New York’s Battle Against Climate Change
New York has long been a leader in fighting climate change and environmental issues. From banning plastic straws and single-use plastic bags to developing community shared solar projects, the City and State governments have passed many laws to confront the climate crisis that’s threatening every part of the world. On April 22nd, NYC announced its most aggressive plan, the Green New Deal, to tackle global warming. The Green New Deal would ensure a nearly 30% additional reduction in emissions by 2030. On June 20th, the lawmakers in New York State passed a bill that would require the state to cut the greenhouse gas emissions to 85% below 1990 levels by 2050. To meet such goals, the City and the State as a whole have to be cleaner, and we are not just talking about millions of cars, buses, and factories. We are also talking about our offices and homes.
According to NYSERDA, more than 30% of New York’s emissions come from residential and commercial buildings, many of which still burn heating oil. To achieve a 30% additional reduction in emissions by 2030 and net-zero economy by 2050, the City and the State must eliminate the use of fuel oils and replace it with cleaner energy, such as ultra-low sulfur #2 oil, natural gas, biodiesel, district steam, and other renewable energy alternatives. Thanks to the Clean Heat Program, the City had successfully retired boilers using #6 fuel, which was banned in 2015. Thousands of residential and commercial buildings, however, still use #4 fuel as their primary source of heat. How big is the challenge? How far do we need to go to achieve a net-zero economy? To give you the right answers, we at RealtyHop collected and analyzed the boiler data made public by NYC Open data.
Here are our key findings:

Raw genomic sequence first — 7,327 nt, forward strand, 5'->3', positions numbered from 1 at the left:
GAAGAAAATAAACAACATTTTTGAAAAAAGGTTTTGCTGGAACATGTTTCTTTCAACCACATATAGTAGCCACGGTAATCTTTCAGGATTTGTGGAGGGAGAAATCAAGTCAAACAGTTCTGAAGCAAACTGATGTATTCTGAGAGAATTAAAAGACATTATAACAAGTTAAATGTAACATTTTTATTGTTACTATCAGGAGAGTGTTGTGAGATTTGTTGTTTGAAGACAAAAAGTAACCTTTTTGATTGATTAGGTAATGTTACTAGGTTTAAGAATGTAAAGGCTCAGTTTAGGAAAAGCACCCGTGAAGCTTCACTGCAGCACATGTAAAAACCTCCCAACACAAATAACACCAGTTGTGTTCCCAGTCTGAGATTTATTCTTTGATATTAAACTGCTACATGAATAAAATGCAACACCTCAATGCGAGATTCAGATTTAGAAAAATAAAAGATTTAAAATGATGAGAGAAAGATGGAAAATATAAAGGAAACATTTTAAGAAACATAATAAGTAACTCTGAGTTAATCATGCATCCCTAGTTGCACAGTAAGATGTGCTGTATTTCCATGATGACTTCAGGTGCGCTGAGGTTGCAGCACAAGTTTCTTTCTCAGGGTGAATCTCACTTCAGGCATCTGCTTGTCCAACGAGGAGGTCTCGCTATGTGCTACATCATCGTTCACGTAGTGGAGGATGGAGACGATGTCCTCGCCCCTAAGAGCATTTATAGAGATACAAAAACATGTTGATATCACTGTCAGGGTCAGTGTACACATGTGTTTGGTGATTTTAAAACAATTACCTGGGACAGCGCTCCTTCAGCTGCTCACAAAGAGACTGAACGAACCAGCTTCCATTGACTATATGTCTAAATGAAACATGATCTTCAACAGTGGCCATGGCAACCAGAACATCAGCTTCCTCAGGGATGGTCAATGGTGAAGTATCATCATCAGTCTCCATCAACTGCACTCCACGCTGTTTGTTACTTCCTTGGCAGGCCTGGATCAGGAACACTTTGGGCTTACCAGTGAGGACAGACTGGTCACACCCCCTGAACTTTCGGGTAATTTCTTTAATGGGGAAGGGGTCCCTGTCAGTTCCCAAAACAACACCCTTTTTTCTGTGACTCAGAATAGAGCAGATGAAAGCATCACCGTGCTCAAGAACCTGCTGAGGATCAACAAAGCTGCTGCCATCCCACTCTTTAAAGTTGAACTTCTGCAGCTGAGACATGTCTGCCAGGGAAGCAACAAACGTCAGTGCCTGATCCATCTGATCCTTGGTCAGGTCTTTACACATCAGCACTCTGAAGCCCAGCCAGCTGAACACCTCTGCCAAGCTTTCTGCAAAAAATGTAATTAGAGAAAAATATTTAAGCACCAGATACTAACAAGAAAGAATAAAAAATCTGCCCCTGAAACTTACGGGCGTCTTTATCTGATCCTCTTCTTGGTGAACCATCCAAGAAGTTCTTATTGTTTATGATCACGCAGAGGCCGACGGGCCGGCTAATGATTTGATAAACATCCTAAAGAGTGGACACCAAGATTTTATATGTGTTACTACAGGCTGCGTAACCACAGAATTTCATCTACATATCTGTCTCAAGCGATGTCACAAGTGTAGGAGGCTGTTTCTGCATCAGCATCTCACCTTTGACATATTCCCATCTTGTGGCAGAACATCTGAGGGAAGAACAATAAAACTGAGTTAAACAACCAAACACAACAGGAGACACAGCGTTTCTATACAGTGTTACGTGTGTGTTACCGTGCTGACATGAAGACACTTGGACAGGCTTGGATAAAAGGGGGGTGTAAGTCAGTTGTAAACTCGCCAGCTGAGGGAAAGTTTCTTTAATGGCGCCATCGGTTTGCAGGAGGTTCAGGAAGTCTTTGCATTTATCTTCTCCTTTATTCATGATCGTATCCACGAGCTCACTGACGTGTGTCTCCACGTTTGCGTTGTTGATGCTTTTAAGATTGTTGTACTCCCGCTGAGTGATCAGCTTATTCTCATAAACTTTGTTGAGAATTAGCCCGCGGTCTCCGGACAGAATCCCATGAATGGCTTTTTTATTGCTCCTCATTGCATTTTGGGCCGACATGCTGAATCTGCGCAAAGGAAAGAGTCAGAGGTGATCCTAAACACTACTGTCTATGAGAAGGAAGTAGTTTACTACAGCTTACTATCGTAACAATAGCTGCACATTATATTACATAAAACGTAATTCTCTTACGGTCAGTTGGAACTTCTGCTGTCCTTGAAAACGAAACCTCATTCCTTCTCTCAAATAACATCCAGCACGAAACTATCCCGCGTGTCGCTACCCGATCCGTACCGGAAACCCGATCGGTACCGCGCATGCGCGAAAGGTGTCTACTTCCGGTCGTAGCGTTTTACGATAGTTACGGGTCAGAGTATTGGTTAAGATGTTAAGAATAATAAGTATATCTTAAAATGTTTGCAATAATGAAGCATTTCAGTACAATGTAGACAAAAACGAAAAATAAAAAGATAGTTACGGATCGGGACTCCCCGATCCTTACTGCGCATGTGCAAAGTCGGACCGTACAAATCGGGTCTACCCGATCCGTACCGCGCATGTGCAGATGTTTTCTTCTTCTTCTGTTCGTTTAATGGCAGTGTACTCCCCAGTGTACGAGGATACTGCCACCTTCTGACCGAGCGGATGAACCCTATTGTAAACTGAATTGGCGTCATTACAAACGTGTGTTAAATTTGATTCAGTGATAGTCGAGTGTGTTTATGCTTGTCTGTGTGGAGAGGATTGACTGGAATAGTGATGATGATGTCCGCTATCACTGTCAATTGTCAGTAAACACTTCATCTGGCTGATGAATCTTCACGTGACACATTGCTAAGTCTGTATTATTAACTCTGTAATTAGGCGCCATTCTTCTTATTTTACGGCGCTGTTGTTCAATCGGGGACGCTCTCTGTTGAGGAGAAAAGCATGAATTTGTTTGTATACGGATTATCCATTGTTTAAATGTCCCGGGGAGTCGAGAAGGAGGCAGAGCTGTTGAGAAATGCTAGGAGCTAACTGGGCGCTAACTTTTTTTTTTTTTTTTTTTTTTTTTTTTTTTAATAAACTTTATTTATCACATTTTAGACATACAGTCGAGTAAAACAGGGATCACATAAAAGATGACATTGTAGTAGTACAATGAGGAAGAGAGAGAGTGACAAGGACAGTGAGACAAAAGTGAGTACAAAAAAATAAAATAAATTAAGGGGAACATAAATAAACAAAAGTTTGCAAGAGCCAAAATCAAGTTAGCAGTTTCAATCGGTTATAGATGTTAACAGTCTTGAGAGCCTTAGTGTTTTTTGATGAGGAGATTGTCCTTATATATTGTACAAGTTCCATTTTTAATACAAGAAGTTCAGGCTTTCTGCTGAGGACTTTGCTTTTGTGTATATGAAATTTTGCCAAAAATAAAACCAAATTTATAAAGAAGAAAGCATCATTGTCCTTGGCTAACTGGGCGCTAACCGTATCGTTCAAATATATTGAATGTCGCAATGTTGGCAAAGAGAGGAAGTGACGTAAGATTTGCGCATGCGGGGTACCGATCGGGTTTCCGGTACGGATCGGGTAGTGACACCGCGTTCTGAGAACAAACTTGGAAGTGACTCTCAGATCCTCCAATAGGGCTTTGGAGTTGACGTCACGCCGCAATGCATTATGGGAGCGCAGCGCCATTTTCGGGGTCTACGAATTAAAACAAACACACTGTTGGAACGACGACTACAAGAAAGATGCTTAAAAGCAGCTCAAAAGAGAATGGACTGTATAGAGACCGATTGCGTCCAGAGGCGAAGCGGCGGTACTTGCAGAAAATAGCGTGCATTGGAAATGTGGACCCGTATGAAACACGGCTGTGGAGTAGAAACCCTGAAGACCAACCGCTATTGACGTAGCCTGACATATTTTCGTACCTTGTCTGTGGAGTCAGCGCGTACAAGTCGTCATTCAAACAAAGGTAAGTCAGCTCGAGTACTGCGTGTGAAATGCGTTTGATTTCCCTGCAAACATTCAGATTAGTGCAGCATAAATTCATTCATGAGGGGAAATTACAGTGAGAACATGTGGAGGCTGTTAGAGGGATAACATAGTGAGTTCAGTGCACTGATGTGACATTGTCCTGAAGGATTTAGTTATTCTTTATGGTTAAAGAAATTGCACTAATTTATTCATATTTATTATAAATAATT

- There are in total 3,526 buildings with boilers using #4 fuel as their primary fuel, of which around 3,000 are residential buildings.
- 54% or 1,910 of the buildings are located in Manhattan, and 1,504 of them are residential buildings. 39% or 1,173 of the buildings are located in the Bronx, and 94% of them are residential buildings. (Figure 3)
- The average year built of these residential buildings is 1926, and the average size is 69.7 units. (Figure 1 & 2)
- Upper West Side topped all neighborhoods, with 206 residential buildings, or 7.4% of its total residential inventory, using #4 fuel as the primary fuel. Washington Heights South ranks the second, with 162 residential buildings using #4 fuel. (Map)
- As for commercial buildings, Midtown-Midtown South has the greatest number of office buildings using #4 fuel as the primary fuel for their heating systems, followed by 43 in Hudson Yards-Chelsea-Flatiron-Union Square.
- In terms of the relationship between the number of boilers and median asking home price, most data points cluster around lower price ranges, with SoHo-TriBeCa-Civic Center-Little Italy as a major outlier. This is not surprising as the neighborhood is known for loft buildings that were later converted to luxury loft homes. (Figure 4)
Where are the Boilers Using #4 Fuel?
Residual diesel fuel is one of the most serious sources of local air pollution in New York City. #6, which was the dirtiest of all, was banned in 2015. The City is now in the process of replacing boilers using #4 heating oil. To better understand the scope of the challenge that comes with the new climate change plans, we first have to look at what types of buildings are equipped with boilers using #4 fuel as the primary fuel and where the boilers are located.